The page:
What Are Reverse Mergers and How Do You Spot One?

Companies want to go public fast but what if it's too good to be true?

Exterior of the New York Stock Exchange

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When a private company wants to go public, it’s usually a complicated process. There’s the work of hiring an investment bank to underwrite and issue the shares. There are regulatory approvals, a long due diligence process, lots of paperwork, and waiting for market conditions to be right for launch.

There is, however, a faster way to go public. It’s known as a reverse merger (or reverse takeover) and while it can be advantageous for some private companies to go this route, the practice has been used by those engaged in fraud and scams.

How a Reverse Merger Works

A typical initial public offering can take months, or even over a year to complete. A reverse merger allows a private firm to go public much faster, and with lower legal and accounting fees.

With a reverse merger, a private company is merging with an existing, smaller company that’s already listed on an exchange. In some cases, the public company is a shell company owned by the investors in the private firm. So for example, the owners of ABC Corp., a private company, will form a public shell company called “Awesome Corp.” (It’s important to know that Awesome Corp. really only exists on paper.) In a reverse merger, ABC Corp. will “merge” with Awesome Corp. to form a new public company. 

It’s important to understand that, unlike in an initial public offering, there is no capital being raised immediately during a reverse merger. That’s the major reason it can happen more quickly. But, this also means that reverse mergers are only appropriate for those firms that don’t need cash right away. Companies looking to raise cash quickly are better off pursuing an IPO.

Famous Examples, Famous Frauds

There are several high-profile cases in which companies engaged in a reverse merger and went on to huge success.

When the New York Stock Exchange went public in 2005, it merged with Archipelago Holdings, an electronic trading service that was already publicly traded. When legendary investor Warren Buffett took Berkshire Hathaway public, he merged it with a public textile company that he controlled.

Other notable reverse mergers have included Jamba Juice, Texas Instruments, Waste Management, and Burger King. Ted Turner, Armand Hammer, and other famous business leaders have used reverse mergers to take companies public.

But for every successful, high profile reverse merger there appears to be a case where organizations engaged in unscrupulous practices. In many cases, this cost investors money when the fraud was uncovered.

In the years following the financial crisis of 2008 and 2009—many Chinese companies seeking to enter the U.S. markets—used reverse mergers. Mergers were commonly set up with old, abandoned companies that were still listed on stock exchanges. The newly formed companies ultimately had revenues that were far less than claimed, and in some cases barely existed as businesses at all.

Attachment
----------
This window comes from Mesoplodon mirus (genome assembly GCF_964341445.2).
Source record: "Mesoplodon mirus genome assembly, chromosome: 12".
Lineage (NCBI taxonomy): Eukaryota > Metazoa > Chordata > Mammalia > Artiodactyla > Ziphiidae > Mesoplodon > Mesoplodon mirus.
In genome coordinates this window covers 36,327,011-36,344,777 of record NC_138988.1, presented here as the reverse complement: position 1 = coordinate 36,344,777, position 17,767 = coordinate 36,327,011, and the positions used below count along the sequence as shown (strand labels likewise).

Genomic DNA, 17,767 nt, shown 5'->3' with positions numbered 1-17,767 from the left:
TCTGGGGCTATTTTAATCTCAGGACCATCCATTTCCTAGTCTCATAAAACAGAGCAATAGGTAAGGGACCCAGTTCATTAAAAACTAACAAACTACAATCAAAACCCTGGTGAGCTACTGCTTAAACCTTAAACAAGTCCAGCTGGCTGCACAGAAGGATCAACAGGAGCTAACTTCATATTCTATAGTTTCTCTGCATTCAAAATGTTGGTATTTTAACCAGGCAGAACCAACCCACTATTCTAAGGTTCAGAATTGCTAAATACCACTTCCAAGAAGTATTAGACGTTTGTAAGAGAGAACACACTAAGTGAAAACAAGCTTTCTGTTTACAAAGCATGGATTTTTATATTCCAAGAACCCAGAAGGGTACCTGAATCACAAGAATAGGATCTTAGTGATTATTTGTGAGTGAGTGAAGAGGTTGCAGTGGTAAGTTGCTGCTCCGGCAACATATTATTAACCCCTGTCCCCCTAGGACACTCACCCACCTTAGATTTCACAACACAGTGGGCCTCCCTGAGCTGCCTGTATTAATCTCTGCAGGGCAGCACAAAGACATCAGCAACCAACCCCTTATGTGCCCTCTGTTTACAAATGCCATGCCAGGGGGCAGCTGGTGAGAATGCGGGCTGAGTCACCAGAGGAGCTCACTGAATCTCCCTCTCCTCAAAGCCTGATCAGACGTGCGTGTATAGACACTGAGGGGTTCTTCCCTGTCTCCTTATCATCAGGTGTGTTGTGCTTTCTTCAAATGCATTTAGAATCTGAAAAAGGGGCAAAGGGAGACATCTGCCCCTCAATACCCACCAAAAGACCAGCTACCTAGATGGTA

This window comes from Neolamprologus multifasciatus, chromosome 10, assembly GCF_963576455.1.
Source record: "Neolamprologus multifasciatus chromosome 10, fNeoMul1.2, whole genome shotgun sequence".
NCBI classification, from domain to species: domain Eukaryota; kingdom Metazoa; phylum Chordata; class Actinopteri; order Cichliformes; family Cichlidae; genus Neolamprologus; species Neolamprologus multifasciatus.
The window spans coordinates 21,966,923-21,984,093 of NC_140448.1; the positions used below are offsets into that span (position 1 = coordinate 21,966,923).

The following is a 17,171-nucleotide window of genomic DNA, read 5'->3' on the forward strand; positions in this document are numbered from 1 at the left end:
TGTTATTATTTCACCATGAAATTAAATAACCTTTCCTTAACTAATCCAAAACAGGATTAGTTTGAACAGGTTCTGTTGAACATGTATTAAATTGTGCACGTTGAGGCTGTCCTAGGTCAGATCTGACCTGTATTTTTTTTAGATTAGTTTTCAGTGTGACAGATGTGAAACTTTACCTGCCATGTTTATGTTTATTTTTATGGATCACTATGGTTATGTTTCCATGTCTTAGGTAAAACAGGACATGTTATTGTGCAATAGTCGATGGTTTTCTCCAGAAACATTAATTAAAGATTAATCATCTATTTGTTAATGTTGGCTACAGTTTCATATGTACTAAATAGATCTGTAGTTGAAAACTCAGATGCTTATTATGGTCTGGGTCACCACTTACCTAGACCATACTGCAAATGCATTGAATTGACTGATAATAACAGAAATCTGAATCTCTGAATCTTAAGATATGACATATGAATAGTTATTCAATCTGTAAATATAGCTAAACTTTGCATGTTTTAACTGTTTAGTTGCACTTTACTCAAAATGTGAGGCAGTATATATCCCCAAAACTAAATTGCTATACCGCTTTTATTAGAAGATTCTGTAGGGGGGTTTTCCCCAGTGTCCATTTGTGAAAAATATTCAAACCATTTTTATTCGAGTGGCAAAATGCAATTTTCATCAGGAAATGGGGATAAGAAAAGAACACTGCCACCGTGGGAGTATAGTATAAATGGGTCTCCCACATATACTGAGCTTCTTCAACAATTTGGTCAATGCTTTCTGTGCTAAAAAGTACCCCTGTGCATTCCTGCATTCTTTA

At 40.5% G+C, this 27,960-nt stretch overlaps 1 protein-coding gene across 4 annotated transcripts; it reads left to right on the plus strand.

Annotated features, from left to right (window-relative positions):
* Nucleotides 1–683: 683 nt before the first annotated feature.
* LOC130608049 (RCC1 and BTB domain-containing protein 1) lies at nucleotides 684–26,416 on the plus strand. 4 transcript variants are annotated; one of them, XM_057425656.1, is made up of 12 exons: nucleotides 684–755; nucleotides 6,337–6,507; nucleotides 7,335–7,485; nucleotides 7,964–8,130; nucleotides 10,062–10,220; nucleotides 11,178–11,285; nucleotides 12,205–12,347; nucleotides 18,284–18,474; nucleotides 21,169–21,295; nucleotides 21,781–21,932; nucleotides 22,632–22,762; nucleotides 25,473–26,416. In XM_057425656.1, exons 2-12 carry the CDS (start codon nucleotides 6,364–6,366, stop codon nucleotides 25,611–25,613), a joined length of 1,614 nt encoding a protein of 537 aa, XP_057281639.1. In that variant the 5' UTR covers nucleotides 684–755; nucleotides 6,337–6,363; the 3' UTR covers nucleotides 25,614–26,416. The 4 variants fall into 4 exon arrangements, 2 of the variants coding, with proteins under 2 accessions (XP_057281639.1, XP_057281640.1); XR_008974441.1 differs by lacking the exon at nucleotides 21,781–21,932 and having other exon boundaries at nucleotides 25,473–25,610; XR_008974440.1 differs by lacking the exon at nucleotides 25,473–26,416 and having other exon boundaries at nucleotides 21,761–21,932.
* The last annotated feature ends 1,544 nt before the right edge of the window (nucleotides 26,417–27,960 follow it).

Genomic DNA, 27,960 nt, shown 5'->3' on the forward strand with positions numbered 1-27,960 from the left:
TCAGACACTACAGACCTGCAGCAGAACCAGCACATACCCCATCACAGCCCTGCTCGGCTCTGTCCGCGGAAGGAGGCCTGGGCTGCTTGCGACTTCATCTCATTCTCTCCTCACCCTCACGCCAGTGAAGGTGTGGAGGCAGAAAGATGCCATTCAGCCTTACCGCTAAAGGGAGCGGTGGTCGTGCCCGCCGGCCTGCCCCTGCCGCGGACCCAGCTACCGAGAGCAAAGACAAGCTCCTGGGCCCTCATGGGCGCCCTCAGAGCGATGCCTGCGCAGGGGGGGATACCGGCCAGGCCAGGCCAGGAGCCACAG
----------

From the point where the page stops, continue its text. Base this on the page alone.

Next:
American investors put money in these bad companies, and they were a meaningful part of 401(k) and other retirement plans. Financial losses to American investors have been estimated in the tens of billions of dollars.

Cases of Fraud and How to Spot Them

It’s not always easy to tell when a reverse merger involves companies with solid financials and good intentions. But it helps to ask some key questions. These include:

  • Why is the company engaged in a reverse merger and what are its goals?
  • What do we know about the existing public company? Is it a legitimate, money-making business or simply an abandoned company that never got delisted from a stock exchange?
  • What do we about the executives and their background?
  • Who has performed the company’s financial audit? The Securities and Exchange Commission notes that many bad reverse mergers have been carried out by smaller auditing firms that don’t have the resources to do things thoroughly, especially if the merger involves a company from overseas.

When examining a reverse merger, ask yourselves these questions. If you don’t like the answers you are getting, it’s probably best to stay away, or at least wait until you get more information.

The Bottom Line for Investors

How can investors take advantage of reverse mergers and avoid exposing themselves to risk? It comes down to the most powerful word in investing: patience.

If you learn that a company may be engaged in a reverse merger, avoid any temptation to act right away. Take time to allow the merger to complete, then watch the company’s performance. Take time to understand its products and services, and learn about its management team. Pay close attention to its revenues and expenses. Over time, you’ll learn whether the company is on a strong financial footing or not.

Is it possible you’ll lose out on some profits by not getting in on the ground floor? Sure. But when investing with a long time horizon, it’s not going to matter all that much. And by waiting, you avoid any possibility that the reverse merger was part of a fraud.